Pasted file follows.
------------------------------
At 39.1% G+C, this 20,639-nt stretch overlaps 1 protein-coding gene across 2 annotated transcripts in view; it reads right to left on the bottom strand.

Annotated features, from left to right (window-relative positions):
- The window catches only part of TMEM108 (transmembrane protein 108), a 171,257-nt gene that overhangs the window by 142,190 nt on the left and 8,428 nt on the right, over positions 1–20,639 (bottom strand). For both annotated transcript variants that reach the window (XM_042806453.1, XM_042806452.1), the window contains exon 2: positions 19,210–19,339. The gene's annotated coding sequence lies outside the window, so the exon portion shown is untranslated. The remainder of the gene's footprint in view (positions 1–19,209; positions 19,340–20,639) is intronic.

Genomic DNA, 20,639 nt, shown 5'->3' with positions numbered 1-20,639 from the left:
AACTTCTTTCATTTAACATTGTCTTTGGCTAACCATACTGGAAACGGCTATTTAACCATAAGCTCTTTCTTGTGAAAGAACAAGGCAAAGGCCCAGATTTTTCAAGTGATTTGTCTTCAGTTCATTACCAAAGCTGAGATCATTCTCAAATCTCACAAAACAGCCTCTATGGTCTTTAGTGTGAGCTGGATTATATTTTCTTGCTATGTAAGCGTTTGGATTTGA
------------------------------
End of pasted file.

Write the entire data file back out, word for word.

At 39.1% G+C, this 20,639-nt stretch overlaps 1 protein-coding gene across 2 annotated transcripts in view; it reads right to left on the bottom strand.

Annotated features, from left to right (window-relative positions):
- The window catches only part of TMEM108 (transmembrane protein 108), a 171,257-nt gene that overhangs the window by 142,190 nt on the left and 8,428 nt on the right, over positions 1–20,639 (bottom strand). For both annotated transcript variants that reach the window (XM_042806453.1, XM_042806452.1), the window contains exon 2: positions 19,210–19,339. The gene's annotated coding sequence lies outside the window, so the exon portion shown is untranslated. The remainder of the gene's footprint in view (positions 1–19,209; positions 19,340–20,639) is intronic.

Genomic DNA, 20,639 nt, shown 5'->3' with positions numbered 1-20,639 from the left:
AACTTCTTTCATTTAACATTGTCTTTGGCTAACCATACTGGAAACGGCTATTTAACCATAAGCTCTTTCTTGTGAAAGAACAAGGCAAAGGCCCAGATTTTTCAAGTGATTTGTCTTCAGTTCATTACCAAAGCTGAGATCATTCTCAAATCTCACAAAACAGCCTCTATGGTCTTTAGTGTGAGCTGGATTATATTTTCTTGCTATGTAAGCGTTTGGATTTGA